And, finally, from the Charleston Courier’s April, 1854 description: “An addition has been made to the rear of the church for a pulpit recess. A lofty archway opens into it, the splayed jambs (splayed openings have casings which angle outward to affect an enlarged appearance) of which are filled with Gothic tracery. In the rear of this recess is the great east window…in the richest style of design and finish…filled with figures of emblematic character. The ceiling over this portion of the church is in the richest style of ‘fan tracery’ with one central pendant. An arch, nearly similar to that over the pulpit, opens over the organ loft; where a new and valuable organ, now being built, similar in style to the building, will soon be placed (Samuel Gilman informs us that this organ was funded by the Ladies’ Working Society, forerunner of the Alliance). Beneath the organ gallery a handsomely carved screen work separates the body of the church from the entrance in the base of the tower. The last is paved with encaustic tiles (tiles colored with clay pigments) of the most appropriate pattern. The furniture of the church is all in conformity with the finish. The pulpit is in solid walnut of the richest design; the pews, gallery rail, &c., are capped with the same wood. The pews will present all the modern advantages and improvements. The church is lit with gas. The interior is finished throughout in imitation of stone….the Unitarian Church (is) a monument of the taste and skill of its designers.” Kenneth Severens comments in Charleston Antebellum Architecture and Civic Destiny that, “The original colors of the fan and pendant vaults were dark and somber to unify the Victorian interior.” E.C.L. Browne says the estimated cost for the project was $21,000; as built it reached $35,000 ($763,000 today), including the new organ and furnishings.
The Charleston earthquake of 1886 is estimated at 7.3 on the Richter scale (San Francisco in 1906 was 8.25). It cleaned the enlarged tower top, only 32 years old, of its pinnacles, spires, crockets and finials. These destroyed decorative elements were propelled down through the roof, leaving a gaping hole and a pile of rubble in the sanctuary below. Dr. A. B. Rose, vestry chair at the time, reported, “The destruction was so complete that a feeling of despair and utter hopelessness over shadowed the entire congregation.” In A Historical Sketch of the Charleston Unitarian Church, our minister in 1900, H.A. Whitman, offers a more optimistic view: “But even then the congregation did not altogether despair.” He goes on to leave one of the best anecdotes in neighborly lore. “Augustus Harleston, the church gardener, an ex-slave of Governor Pickens and a member of the congregation, expressed what was probably the feeling of many. The next morning after the earthquake, while mournfully contemplating the ruins, he was accosted by the sexton of St. John’s Lutheran Church next door, which was comparatively uninjured, who said, ‘Well, Harleston, you folks can’t be right, or else the Lord wouldn’t have destroyed your church.’ Augustus replied (dialect by Whitman), ‘You forgit what de good book say. It say, dat judgment must begin at de house of God; and if it begin fust at us, what shall be de end of dem dat obey not de gospel of God? No, de Lord aint gwineter desert his people. He is jess a trying der faith.’”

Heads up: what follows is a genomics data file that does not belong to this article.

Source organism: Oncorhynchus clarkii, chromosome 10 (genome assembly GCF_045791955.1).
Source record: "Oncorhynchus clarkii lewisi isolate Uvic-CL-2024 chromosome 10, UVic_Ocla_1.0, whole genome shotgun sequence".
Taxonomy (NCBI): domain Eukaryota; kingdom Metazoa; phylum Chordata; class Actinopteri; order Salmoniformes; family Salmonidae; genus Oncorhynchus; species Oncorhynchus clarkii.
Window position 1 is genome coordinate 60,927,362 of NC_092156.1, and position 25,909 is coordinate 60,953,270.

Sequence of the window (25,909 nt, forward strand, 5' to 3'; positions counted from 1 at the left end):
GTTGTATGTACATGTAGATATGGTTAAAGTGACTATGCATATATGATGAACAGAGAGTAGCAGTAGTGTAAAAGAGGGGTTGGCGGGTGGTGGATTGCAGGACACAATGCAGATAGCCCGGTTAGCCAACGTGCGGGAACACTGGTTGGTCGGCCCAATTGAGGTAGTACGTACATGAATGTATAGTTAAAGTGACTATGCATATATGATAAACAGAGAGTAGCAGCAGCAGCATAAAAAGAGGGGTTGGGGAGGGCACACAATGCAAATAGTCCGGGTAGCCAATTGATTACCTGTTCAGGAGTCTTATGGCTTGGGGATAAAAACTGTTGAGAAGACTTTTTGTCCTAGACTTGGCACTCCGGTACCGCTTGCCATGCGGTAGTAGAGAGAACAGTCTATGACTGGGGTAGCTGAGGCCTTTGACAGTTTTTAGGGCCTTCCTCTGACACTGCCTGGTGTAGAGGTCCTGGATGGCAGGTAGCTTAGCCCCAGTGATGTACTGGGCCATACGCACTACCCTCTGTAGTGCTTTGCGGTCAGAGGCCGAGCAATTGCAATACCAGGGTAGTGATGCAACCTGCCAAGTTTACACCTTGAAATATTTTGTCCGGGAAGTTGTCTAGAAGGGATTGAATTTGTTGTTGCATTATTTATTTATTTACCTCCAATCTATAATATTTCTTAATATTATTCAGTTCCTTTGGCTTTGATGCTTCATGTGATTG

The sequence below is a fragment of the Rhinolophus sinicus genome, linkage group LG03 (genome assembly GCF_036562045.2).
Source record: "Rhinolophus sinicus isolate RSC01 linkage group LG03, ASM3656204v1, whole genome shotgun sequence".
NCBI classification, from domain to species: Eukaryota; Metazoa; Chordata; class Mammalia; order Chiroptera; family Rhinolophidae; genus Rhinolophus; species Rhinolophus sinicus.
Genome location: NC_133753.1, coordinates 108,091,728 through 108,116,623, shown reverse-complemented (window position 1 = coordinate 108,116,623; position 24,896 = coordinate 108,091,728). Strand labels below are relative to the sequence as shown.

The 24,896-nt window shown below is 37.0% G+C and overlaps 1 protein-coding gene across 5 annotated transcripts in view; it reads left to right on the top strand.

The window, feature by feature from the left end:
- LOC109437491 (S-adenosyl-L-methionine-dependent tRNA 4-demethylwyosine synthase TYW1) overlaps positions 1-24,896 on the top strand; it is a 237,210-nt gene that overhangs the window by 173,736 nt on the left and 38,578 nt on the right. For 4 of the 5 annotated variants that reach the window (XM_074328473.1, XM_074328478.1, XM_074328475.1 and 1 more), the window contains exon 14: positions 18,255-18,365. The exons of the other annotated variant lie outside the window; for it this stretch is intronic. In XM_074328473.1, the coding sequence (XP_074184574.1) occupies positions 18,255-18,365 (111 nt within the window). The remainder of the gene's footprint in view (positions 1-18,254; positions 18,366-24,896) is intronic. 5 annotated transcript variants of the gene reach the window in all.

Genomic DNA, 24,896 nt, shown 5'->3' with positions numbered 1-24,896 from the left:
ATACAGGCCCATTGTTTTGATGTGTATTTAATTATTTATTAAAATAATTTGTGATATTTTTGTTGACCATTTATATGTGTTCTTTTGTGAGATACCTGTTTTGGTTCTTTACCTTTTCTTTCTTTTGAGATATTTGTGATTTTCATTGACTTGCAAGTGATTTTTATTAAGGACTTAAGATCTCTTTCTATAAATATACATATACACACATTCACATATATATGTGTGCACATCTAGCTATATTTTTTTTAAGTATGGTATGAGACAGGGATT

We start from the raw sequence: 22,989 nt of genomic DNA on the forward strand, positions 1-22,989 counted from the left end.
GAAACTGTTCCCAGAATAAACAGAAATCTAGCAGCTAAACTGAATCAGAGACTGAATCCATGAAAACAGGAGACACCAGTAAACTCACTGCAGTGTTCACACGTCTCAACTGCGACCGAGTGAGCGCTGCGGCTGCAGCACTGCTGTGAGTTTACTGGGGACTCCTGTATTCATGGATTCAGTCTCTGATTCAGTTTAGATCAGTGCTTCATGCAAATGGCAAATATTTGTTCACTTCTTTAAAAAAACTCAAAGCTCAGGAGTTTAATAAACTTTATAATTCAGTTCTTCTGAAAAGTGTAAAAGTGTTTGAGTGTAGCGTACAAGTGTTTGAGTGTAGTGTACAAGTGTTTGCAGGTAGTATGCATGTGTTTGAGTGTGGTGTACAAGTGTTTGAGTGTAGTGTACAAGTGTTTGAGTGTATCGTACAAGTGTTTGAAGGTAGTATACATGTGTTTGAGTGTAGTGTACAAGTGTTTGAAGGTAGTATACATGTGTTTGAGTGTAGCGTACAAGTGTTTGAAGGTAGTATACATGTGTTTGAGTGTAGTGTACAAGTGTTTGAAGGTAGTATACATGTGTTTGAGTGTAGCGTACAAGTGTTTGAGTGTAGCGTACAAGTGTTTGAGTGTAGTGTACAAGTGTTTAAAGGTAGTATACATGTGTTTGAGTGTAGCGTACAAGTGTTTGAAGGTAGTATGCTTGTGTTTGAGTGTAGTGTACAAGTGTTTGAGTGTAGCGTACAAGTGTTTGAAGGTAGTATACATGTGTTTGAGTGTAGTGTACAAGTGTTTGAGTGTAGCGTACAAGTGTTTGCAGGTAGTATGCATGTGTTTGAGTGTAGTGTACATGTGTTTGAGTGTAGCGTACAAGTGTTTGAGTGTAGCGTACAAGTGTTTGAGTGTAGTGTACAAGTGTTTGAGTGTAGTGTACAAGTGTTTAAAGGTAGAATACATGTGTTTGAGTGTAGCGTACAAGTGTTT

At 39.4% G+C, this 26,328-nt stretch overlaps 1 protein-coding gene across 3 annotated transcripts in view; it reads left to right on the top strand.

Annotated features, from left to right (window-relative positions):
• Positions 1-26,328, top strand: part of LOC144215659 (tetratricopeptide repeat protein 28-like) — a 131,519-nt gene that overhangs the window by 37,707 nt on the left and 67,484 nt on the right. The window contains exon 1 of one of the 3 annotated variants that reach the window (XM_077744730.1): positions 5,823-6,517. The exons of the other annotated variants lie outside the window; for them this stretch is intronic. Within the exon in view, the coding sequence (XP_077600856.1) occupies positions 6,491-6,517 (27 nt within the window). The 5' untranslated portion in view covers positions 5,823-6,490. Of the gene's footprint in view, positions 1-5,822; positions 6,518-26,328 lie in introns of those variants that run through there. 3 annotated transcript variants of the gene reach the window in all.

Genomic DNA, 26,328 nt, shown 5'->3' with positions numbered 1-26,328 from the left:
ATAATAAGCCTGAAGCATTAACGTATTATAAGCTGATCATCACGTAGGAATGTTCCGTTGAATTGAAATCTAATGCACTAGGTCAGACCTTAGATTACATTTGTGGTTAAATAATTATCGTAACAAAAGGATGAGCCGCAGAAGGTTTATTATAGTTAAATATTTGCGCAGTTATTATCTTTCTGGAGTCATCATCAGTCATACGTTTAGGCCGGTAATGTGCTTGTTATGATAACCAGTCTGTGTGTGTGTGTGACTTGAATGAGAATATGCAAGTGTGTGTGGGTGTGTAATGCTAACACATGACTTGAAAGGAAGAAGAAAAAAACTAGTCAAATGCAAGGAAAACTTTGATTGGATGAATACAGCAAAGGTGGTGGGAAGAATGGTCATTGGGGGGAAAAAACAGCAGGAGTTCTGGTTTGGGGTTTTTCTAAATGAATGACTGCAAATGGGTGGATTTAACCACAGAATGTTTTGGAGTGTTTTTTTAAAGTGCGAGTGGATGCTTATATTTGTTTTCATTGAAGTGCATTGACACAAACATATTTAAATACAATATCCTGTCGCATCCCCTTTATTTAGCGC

Making Harleston a true prophet, the national Unitarians were just then meeting in New York State. Whitman continues, “As soon as the news of what had befallen the church became known, there was a generous outpouring of Unitarian money from all parts of the country. Before the vibrations of the earthquake had subsided, there came flashing along the (telegraph) wires the question, ‘What are the estimated damages to the Charleston church? The Conference of Unitarian churches assembled in Saratoga ask the question.’ Subscription lists were opened, and in a short while a sum aggregating nearly $14,000 ($290,000 today) was contributed.” Robert P. Stockton, who wrote on the Charleston earthquake in The Great Shock, (1986), says we received $17,000 ($352,000) in total relief funds.
Thomas W. Silloway, a Boston architect and Universalist minister, who remodeled the Vermont State Capital after a fire, came south in the earthquake’s aftermath to do the same for several of Charleston’s churches, including the Citadel Square Baptist Church, St. Matthews German Lutheran Church, the French Huguenot Church and the Unitarian Church. Stockton reports, “Silloway…replicated the original design of the fan vaulting and pendants …‘with scrupulous exactness.’” The exterior “was preserved except in the case of the tower, the top of which was rebuilt less elaborately…high pinnacles and parapet(s)…were lowered and simplified…to minimize elements” which might again be damaged in another quake. The bold embattlements extending across the north and south roof edges and the pinnacles mounted atop each buttress on the side walls were also completely eliminated. “Silloway apologized for the changes, maintaining that they were in ‘strict keeping’ with the existing architecture and were made ‘simply to give a greater stability to the work.’ Dr. Rose said that such changes which the vestry agreed ‘would add to the strength without marring the general effect,’ were adopted (asserting) ‘we believe the church building to be now in better condition than it has ever been since its erection.’” Silloway’s fee was 5% of the $13,000 ($269,000 today) cost of renovations, or $650 ($3,500), returning $50 ($1,035) of it as a donation.
From The Gateway, 2004-05, Dave Elder, Docent